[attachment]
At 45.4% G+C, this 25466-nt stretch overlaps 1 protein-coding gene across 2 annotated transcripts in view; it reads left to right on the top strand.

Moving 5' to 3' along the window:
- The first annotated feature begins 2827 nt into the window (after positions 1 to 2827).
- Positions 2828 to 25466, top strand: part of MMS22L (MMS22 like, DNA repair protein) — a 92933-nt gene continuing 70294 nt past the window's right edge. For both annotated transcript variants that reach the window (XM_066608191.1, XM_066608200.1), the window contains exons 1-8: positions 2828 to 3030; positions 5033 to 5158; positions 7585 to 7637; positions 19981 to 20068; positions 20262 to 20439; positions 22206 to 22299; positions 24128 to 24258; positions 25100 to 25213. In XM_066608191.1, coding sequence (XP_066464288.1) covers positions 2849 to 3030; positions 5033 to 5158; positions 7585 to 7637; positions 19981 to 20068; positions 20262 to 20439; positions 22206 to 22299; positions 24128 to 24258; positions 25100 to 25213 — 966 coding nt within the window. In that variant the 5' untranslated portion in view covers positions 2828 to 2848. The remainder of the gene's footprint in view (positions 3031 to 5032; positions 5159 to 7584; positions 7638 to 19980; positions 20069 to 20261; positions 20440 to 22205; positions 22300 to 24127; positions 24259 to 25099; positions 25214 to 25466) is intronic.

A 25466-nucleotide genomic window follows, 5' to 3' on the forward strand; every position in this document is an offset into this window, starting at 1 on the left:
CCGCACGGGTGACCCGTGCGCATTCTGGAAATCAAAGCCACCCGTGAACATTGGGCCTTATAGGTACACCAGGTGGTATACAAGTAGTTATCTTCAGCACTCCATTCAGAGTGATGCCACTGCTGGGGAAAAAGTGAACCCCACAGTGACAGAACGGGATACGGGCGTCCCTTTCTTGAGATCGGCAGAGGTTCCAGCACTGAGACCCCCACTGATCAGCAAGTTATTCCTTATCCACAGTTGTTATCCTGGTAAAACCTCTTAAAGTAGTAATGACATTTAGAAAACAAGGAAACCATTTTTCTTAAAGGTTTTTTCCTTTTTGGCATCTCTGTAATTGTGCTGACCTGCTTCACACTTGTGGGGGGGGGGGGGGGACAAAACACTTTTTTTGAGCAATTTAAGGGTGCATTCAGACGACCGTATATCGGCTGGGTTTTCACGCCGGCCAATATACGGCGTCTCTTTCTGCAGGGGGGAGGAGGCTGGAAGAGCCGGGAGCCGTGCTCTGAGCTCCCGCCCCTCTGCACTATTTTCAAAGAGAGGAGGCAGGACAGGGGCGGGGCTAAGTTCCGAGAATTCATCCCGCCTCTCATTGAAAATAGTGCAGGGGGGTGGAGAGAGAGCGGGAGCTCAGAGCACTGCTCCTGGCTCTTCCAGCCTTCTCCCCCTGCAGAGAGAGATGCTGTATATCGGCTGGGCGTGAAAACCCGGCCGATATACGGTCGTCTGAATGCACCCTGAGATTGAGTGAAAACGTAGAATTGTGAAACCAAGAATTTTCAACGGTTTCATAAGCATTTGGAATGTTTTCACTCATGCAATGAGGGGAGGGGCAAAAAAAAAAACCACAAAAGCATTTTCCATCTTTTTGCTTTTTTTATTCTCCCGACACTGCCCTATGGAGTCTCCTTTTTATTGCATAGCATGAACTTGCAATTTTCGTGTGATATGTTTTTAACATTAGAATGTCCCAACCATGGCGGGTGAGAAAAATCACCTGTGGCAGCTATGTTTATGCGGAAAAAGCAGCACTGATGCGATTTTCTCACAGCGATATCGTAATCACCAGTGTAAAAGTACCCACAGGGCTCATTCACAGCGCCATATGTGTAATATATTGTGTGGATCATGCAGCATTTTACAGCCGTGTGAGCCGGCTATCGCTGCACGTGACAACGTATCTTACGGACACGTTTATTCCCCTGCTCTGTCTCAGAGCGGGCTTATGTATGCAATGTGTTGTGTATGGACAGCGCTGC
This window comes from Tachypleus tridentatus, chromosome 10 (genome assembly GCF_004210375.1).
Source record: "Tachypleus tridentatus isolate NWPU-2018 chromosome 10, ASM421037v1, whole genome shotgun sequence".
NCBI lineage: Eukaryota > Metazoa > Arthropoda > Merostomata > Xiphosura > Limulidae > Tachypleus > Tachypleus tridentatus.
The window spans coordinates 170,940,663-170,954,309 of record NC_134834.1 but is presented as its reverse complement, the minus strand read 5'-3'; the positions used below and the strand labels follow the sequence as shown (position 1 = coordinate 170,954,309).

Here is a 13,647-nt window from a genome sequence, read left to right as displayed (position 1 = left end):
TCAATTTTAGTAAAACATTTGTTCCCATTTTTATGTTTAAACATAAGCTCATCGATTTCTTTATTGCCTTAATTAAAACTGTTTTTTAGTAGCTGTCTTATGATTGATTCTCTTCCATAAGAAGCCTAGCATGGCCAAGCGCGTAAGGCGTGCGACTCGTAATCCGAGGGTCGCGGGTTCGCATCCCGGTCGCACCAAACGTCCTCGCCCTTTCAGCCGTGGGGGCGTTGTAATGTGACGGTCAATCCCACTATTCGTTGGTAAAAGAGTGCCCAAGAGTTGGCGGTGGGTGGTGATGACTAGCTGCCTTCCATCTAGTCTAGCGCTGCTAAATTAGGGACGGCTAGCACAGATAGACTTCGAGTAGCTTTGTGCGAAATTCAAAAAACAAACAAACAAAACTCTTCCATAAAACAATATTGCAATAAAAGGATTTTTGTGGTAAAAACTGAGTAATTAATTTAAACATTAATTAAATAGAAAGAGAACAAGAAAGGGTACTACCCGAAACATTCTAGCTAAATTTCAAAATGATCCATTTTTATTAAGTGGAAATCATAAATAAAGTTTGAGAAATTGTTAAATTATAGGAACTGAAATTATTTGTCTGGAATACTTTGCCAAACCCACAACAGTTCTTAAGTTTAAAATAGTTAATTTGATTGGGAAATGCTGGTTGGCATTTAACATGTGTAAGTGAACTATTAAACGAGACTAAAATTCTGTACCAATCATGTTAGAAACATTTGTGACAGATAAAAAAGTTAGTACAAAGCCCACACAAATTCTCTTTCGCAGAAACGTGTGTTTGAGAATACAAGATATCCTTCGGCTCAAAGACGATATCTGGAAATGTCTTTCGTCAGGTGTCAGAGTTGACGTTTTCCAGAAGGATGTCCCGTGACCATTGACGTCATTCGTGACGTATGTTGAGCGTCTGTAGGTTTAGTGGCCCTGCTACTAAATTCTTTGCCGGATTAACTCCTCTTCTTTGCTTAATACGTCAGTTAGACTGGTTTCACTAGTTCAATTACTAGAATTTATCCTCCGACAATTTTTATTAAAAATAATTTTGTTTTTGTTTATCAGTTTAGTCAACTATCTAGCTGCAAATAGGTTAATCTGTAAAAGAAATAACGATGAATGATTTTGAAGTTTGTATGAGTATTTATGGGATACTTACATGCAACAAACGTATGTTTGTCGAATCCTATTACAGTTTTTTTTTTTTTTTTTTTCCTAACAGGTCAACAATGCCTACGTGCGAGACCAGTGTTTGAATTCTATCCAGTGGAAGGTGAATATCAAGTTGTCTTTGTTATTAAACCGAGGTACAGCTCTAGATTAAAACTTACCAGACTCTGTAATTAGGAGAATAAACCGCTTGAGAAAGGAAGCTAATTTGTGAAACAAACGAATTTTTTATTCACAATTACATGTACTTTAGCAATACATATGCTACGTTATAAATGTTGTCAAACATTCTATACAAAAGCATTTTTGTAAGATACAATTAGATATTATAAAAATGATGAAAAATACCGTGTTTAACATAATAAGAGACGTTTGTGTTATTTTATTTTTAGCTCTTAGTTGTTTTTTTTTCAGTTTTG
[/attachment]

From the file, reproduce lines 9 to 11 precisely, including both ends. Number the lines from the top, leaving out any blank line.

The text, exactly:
NCBI lineage: Eukaryota > Metazoa > Arthropoda > Merostomata > Xiphosura > Limulidae > Tachypleus > Tachypleus tridentatus.
The window spans coordinates 170,940,663-170,954,309 of record NC_134834.1 but is presented as its reverse complement, the minus strand read 5'-3'; the positions used below and the strand labels follow the sequence as shown (position 1 = coordinate 170,954,309).

Here is a 13,647-nt window from a genome sequence, read left to right as displayed (position 1 = left end):